There is a lot of overlap between the various goals of storing, containing, and treating wastewater. Yet the structures used for these various stages differ greatly in design and the need for durability. Trying to repurpose a pond or tank designed for primary storage into a secondary containment measure may work well or backfire, depending on the overlap in design features and requirements. Understanding how these three methods vary, and overlap, will help you determine how they should work together in a large scale project that needs more than a single storage point.
Containment vs Storage
Storage can also be referred to as primary containment for wastewater. Any structure designed to hold the water without leaking or loss, regardless of short- or long-term plans, is a storage unit. Wastewater containment in most industries generally refers to secondary containment and not the primary form. This level of protection is designed to capture any wastewater that leaks, overtops, or seeps out of the primary containment system. So, a storage tank sitting over a pad, covered in geomembrane, with appropriately high edges, is a system that combines both storage and containment. A double-walled tank also provides both functions at once. However, not all forms of storage or containment offer the same level of protection. In general, separately constructed containment holds more liquid and provides more reliable performance than combined methods like double wall designs.
Storage vs Treatment
Storage and treatment tanks and ponds are often confused for each other, especially in projects that require long-term storage. However, treatment ponds and tanks are actively or passively improving the wastewater in some way. This may be due to the use of aerations or pumps to circulate the waste, the addition of chemicals and additives to settle out particles and kill bacteria, or a combination of different treatments spread out over the course of many months. Storage tanks are simply designed to hold wastewater with no particular goal of changing its composition or safety level. Some waste products don’t respond to basic treatments and must be removed to a hazardous waste facility or dump. Storage ponds and tanks make more sense than treatment structures in those cases. Almost all facilities designing some kind of treatment system will also need storage to hold incoming wastewater until there’s space for it in the treatment ponds. Secondary containment is also necessary for treatment ponds and tanks, not just storage units.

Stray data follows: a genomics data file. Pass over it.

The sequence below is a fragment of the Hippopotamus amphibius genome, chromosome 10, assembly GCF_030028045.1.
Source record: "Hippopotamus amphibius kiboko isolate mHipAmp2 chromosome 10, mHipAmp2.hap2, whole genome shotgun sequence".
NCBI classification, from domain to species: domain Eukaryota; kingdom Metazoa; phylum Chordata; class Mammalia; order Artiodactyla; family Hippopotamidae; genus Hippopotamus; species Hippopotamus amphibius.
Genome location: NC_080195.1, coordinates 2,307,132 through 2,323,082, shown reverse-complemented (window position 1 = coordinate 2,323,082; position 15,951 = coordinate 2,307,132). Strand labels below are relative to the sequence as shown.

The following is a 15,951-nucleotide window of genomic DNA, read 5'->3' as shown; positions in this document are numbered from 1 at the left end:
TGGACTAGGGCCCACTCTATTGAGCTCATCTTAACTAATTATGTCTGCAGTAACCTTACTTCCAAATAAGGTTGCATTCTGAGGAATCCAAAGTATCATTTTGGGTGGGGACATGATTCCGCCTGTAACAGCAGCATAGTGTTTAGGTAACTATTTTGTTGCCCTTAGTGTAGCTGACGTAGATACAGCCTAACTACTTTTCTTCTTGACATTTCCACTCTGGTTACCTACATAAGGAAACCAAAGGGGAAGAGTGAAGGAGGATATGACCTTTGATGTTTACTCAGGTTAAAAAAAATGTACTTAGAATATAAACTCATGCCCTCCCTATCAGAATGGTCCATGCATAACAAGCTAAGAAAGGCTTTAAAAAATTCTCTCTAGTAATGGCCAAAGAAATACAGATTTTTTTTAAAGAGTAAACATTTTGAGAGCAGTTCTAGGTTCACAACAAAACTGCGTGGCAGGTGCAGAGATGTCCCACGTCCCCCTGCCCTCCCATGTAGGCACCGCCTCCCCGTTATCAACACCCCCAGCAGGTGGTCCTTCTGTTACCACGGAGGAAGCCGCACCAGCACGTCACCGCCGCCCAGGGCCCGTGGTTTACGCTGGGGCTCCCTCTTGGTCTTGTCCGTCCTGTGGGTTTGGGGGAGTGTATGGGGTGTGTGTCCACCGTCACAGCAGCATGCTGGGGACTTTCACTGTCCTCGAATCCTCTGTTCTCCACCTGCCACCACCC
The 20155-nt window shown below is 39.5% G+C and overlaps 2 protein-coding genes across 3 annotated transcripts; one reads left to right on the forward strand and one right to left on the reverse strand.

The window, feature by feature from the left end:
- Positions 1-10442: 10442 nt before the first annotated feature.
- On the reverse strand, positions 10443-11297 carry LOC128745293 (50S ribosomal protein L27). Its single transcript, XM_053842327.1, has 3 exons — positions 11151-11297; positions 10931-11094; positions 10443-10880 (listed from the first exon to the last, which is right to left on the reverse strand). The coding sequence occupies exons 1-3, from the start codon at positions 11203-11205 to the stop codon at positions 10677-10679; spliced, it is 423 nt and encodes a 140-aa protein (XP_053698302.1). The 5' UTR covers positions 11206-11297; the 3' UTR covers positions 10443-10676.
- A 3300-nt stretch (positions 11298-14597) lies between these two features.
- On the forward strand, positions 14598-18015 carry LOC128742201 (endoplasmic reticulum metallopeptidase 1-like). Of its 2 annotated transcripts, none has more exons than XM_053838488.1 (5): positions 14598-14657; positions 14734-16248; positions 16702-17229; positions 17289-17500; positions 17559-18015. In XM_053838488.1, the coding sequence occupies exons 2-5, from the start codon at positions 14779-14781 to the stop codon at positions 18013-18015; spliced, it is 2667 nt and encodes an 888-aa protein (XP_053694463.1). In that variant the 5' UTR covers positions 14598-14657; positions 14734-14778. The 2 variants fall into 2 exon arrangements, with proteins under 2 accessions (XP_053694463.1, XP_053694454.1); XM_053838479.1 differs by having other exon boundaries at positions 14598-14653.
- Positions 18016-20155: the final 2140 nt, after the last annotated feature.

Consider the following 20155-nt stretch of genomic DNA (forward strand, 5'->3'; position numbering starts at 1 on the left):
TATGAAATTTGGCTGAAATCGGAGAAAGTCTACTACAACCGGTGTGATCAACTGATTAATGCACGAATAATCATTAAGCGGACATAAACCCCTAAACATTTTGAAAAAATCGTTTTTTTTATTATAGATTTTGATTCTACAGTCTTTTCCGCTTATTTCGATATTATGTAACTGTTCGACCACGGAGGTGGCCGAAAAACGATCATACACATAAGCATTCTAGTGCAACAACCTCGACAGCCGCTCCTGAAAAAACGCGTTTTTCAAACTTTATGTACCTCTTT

Combing Functions in One System
As mentioned before, double wall tanks aren’t the ideal way to combine storage, treatment, and containment functions into one unit. First, these tanks are even heavier and more expensive to transport and install than single walled units. Second, most regulations require a secondary containment system for hazardous wastewater that is capable of holding 100% of the primary storage volume. That’s a lot of extra space to add to an already large and heavy tank. Even if you must build above ground, to satisfy local or federal regulations, custom manufactured tanks and ponds make it easier to combine all three functions into the same system. Double layer liner systems create both primary and secondary containment in the same footprint while preventing leaks. If you do use a tank, consider installing a basin complete with a geomembrane liner below it to act as its secondary containment barrier.
In addition to liners and other materials used below the wastewater to contain it, many systems also benefit from removable or permanent covers over the top. Storage containers, in particular, benefit from covers to control the release of unwanted or potentially dangerous gas and fumes. These covers must be vented to remove the gas that builds up under their surfaces. Covers can also serve as protection methods to keep humans and animals from accidentally falling into the wastewater. However, these security covers need frames to support them or they pose a hazard when someone falls in and becomes trapped in the stretched material.
Looking for the materials to build storage, containment, and treatment ponds and tanks? Turn to BTL Liners for everything you need. Our ArmorPro geomembrane liner is perfect for challenging wastewater management projects, and we also fabricate ArmorCover that is ideal for topping off tanks and ponds.